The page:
Dependent type

In computer science and logic, a dependent type is a type whose definition depends on a value. A "pair of integers" is a type. A "pair of integers where the second is greater than the first" is a dependent type because of the dependence on the value. It is an overlapping feature of type theory and type systems. In intuitionistic type theory, dependent types are used to encode logic's quantifiers like "for all" and "there exists". In functional programming languages like Agda, ATS, Coq, Epigram and Idris, dependent types prevent bugs by allowing extremely expressive types.

Two common examples of dependent types are dependent functions and dependent pairs. A dependent function's return type may depend on the value (not just type) of an argument. A function that takes a positive integer "n" may return an array of length "n". (Note that this is different from polymorphism and generic programming, both of which include the type as an argument.) A dependent pair may have a second value that depends on the first. It can be used to encode a pair of integers where the second one is greater than the first.

Dependent types add complexity to a type system. Deciding the equality of dependent types in a program may require computations. If arbitrary values are allowed in dependent types, then deciding type equality may involve deciding whether two arbitrary programs produce the same result; hence type checking may become undecidable.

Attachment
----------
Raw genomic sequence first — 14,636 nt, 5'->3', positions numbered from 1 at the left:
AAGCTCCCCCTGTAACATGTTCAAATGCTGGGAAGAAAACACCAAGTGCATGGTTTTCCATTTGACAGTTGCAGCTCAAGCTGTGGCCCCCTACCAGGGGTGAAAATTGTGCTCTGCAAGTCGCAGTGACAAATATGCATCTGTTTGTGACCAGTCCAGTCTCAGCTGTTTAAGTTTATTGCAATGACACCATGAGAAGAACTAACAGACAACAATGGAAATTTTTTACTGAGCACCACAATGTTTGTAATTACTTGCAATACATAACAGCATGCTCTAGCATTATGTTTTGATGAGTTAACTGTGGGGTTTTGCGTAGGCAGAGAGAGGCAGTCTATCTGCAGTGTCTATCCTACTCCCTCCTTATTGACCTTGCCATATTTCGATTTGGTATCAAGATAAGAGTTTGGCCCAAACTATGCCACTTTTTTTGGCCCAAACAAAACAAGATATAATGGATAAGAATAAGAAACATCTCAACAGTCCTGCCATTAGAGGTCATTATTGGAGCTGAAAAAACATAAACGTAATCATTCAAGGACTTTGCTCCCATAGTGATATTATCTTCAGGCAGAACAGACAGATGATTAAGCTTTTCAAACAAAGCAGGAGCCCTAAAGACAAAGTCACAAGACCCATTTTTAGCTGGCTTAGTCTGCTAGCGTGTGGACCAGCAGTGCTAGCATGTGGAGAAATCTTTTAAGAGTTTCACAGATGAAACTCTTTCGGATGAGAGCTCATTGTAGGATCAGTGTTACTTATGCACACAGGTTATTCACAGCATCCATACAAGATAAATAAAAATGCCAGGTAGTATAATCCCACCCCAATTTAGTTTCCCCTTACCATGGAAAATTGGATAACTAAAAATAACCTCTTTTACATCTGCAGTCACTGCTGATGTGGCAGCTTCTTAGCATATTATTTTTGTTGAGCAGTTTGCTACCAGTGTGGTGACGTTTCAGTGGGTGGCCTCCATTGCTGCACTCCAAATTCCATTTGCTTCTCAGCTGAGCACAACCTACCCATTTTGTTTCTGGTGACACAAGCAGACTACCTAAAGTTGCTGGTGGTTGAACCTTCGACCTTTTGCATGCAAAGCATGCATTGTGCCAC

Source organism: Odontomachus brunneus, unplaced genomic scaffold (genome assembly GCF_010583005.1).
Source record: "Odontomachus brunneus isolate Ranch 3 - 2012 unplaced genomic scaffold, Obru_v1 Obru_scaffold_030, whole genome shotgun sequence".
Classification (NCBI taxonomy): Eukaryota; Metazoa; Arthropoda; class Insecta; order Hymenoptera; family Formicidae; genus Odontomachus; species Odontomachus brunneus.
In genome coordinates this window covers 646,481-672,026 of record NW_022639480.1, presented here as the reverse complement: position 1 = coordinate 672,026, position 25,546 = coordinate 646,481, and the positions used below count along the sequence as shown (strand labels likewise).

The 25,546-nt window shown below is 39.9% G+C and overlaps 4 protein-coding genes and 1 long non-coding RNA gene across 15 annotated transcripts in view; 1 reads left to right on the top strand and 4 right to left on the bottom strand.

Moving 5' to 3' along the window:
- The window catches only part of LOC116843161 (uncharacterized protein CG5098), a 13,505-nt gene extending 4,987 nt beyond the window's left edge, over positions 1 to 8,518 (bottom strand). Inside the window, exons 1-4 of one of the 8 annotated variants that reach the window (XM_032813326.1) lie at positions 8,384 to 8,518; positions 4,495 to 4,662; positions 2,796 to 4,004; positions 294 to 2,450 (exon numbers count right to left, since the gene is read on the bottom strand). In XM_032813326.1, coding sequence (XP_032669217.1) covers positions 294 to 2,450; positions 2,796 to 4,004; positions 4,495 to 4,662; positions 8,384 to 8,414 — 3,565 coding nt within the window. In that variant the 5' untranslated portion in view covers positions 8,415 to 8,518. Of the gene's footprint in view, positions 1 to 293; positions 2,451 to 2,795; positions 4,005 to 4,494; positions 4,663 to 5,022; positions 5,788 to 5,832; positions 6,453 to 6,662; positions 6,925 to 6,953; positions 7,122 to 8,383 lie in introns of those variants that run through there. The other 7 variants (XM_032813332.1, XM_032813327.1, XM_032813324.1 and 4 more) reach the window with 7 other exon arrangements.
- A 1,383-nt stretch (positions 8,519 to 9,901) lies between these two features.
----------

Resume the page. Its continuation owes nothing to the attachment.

Dependent types were created to deepen the connection between programming and logic.

In 1934, Haskell Curry noticed that the types used in typed lambda calculus, and in its combinatory logic counterpart, followed the same pattern as axioms in propositional logic. Going further, for every proof in the logic, there was a matching function (term) in the programming language. One of Curry's examples was the correspondence between simply typed lambda calculus and intuitionistic logic.[1]

Predicate logic is an extension of propositional logic, adding quantifiers. Howard and de Bruijn extended lambda calculus to match this more powerful logic by creating types for dependent functions, which correspond to "for all", and dependent pairs, which correspond to "there exists".[2]

(Because of this and other work by Howard, propositions-as-types is known as the Curry-Howard correspondence.)

Formal definition

Loosely speaking, dependent types are similar to the type of an indexed family of sets. More formally, given a type in a universe of types , one may have a family of types , which assigns to each term a type . We say that the type varies with .

A function whose type of return value varies with its argument (i.e. there is no fixed codomain) is a dependent function and the type of this function is called dependent product type, pi-type or simply dependent type. For this example, the dependent type would be written as

or as

If is a constant function, the corresponding dependent product type is equivalent to an ordinary function type. That is, is judgementally equal to .